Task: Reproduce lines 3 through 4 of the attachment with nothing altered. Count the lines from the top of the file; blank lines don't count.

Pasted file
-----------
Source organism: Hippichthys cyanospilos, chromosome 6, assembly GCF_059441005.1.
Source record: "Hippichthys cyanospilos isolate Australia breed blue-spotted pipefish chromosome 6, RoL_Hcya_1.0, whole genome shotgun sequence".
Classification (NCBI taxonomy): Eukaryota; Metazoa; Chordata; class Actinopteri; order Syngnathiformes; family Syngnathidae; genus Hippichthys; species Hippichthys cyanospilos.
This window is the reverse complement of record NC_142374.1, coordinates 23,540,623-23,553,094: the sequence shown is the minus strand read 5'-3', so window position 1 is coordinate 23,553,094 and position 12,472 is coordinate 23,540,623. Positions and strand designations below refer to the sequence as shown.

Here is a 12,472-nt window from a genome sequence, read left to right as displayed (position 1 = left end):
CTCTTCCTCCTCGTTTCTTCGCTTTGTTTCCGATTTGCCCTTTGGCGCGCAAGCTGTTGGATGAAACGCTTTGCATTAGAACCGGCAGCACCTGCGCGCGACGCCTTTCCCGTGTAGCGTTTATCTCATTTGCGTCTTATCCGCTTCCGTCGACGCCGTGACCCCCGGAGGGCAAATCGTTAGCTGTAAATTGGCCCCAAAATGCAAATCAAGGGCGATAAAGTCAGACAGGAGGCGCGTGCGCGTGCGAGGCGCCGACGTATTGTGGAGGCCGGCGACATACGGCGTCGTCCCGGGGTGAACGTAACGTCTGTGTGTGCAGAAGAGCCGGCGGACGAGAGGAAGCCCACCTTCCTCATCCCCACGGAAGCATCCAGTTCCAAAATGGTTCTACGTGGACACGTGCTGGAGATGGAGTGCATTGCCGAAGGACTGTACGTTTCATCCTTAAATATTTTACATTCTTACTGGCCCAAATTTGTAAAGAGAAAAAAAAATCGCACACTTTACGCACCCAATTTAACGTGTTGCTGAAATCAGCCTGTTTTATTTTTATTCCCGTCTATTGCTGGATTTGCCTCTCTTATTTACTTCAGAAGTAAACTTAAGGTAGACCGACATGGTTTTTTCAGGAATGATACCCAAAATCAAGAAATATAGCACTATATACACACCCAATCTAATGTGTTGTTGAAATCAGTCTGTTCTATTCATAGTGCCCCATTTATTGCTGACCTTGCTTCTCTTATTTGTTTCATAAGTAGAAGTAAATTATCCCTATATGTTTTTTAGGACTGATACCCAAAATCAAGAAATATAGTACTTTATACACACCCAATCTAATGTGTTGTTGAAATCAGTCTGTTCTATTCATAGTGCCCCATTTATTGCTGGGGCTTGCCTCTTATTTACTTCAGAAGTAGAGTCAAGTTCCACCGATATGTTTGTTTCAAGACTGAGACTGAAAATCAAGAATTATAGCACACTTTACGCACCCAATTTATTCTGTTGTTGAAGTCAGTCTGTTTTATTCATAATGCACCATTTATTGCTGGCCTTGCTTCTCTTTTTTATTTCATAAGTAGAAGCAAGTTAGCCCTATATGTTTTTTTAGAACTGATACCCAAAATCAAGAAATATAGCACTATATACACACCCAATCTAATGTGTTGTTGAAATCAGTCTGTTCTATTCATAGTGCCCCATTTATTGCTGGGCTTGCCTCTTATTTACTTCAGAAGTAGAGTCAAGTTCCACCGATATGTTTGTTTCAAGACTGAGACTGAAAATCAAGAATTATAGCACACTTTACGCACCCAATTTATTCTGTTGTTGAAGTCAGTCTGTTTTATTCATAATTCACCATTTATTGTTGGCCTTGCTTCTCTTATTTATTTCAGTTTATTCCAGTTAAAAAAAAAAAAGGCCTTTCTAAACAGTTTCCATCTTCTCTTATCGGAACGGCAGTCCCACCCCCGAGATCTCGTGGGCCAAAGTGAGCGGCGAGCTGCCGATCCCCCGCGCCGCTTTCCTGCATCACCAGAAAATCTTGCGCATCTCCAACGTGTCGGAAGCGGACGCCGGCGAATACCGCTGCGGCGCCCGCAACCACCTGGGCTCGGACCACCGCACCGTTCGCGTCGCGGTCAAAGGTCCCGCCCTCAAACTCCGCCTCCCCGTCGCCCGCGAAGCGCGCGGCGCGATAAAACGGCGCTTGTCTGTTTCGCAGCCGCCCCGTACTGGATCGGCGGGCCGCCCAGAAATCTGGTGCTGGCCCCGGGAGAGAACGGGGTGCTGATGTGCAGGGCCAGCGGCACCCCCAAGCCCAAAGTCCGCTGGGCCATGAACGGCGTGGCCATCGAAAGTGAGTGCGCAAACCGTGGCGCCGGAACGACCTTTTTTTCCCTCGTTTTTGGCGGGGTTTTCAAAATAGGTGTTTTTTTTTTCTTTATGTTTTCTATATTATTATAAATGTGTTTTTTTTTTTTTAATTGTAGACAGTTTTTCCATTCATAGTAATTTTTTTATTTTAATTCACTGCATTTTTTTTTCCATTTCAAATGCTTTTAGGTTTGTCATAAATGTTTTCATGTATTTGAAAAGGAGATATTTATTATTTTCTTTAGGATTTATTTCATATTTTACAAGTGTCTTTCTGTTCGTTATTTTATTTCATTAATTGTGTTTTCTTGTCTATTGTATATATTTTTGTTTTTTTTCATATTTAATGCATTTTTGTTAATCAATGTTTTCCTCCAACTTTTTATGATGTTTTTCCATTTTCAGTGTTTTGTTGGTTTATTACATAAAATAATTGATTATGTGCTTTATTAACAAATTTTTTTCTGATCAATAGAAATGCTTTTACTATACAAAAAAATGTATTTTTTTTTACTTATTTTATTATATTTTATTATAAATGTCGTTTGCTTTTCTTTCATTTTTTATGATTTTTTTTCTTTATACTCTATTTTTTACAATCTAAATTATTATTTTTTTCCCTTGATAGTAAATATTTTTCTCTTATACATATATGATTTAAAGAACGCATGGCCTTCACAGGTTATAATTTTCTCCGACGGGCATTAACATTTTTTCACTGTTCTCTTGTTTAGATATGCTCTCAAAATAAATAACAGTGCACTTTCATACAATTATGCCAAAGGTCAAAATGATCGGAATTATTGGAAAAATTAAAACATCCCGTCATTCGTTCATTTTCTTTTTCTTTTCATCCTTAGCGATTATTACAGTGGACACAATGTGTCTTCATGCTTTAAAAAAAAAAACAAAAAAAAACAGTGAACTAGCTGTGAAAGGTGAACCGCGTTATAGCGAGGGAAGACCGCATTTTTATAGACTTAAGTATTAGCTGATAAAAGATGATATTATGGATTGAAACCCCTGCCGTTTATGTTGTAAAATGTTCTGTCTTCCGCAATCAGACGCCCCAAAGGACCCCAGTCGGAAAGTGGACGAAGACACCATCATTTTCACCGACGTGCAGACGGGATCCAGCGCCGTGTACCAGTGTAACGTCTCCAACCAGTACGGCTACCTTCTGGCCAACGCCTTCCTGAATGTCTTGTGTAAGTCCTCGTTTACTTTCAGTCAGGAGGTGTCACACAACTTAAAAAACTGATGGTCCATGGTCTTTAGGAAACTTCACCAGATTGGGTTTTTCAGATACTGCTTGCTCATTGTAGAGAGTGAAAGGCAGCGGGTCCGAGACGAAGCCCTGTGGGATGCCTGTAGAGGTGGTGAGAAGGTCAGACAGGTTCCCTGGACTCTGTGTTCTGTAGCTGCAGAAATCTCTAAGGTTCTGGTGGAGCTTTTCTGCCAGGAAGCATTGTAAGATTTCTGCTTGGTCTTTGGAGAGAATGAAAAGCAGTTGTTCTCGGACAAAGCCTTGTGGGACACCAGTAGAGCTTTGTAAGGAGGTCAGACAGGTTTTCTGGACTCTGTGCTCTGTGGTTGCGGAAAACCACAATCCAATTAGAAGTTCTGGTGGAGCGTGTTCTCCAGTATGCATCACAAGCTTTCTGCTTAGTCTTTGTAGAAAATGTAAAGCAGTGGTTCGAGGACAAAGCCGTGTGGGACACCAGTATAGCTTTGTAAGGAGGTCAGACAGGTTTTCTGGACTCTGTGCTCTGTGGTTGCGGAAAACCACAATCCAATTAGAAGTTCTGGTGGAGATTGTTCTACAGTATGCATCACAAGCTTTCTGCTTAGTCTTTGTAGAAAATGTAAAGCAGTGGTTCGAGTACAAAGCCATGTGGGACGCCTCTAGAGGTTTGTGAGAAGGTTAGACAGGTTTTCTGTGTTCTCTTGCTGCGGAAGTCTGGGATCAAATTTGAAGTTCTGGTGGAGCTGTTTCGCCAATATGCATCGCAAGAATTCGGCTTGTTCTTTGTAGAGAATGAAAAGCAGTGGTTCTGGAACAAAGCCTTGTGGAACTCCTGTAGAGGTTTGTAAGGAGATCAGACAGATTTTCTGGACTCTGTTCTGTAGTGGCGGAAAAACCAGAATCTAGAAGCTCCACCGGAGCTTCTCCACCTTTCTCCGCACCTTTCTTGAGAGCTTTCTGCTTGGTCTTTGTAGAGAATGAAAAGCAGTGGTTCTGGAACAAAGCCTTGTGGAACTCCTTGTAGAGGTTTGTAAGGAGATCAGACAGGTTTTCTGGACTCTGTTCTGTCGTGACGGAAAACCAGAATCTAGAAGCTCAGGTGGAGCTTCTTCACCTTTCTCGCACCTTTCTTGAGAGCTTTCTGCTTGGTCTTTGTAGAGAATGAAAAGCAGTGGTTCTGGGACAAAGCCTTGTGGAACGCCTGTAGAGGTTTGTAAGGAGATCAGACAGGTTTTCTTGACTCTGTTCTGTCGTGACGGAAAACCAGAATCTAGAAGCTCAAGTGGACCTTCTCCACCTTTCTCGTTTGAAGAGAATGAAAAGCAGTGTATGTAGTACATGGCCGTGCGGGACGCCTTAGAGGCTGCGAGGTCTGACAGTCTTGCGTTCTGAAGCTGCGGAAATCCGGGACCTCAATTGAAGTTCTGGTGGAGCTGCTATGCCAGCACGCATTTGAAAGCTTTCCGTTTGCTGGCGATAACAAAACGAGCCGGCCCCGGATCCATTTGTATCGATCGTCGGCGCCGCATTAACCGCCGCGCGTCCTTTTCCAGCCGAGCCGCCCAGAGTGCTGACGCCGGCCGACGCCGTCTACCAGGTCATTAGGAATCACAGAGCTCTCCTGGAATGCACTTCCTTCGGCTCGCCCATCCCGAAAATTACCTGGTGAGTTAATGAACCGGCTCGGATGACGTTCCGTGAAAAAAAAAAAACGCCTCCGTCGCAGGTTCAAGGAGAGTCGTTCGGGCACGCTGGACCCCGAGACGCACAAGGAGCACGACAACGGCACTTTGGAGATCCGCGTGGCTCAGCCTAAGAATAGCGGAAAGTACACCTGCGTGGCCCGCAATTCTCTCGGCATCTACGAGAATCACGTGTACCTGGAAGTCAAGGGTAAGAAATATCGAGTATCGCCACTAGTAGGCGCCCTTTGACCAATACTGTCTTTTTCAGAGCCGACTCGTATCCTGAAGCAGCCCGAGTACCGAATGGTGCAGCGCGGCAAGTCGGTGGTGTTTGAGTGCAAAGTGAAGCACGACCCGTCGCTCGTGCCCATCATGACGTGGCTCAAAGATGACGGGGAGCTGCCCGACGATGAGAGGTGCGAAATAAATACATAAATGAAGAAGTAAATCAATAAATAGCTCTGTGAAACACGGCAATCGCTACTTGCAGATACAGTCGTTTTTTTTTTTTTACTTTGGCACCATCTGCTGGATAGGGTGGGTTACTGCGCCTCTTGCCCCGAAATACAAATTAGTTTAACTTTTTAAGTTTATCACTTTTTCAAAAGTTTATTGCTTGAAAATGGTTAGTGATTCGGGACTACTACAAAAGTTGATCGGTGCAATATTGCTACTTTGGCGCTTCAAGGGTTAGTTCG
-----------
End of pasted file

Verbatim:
Classification (NCBI taxonomy): Eukaryota; Metazoa; Chordata; class Actinopteri; order Syngnathiformes; family Syngnathidae; genus Hippichthys; species Hippichthys cyanospilos.
This window is the reverse complement of record NC_142374.1, coordinates 23,540,623-23,553,094: the sequence shown is the minus strand read 5'-3', so window position 1 is coordinate 23,553,094 and position 12,472 is coordinate 23,540,623. Positions and strand designations below refer to the sequence as shown.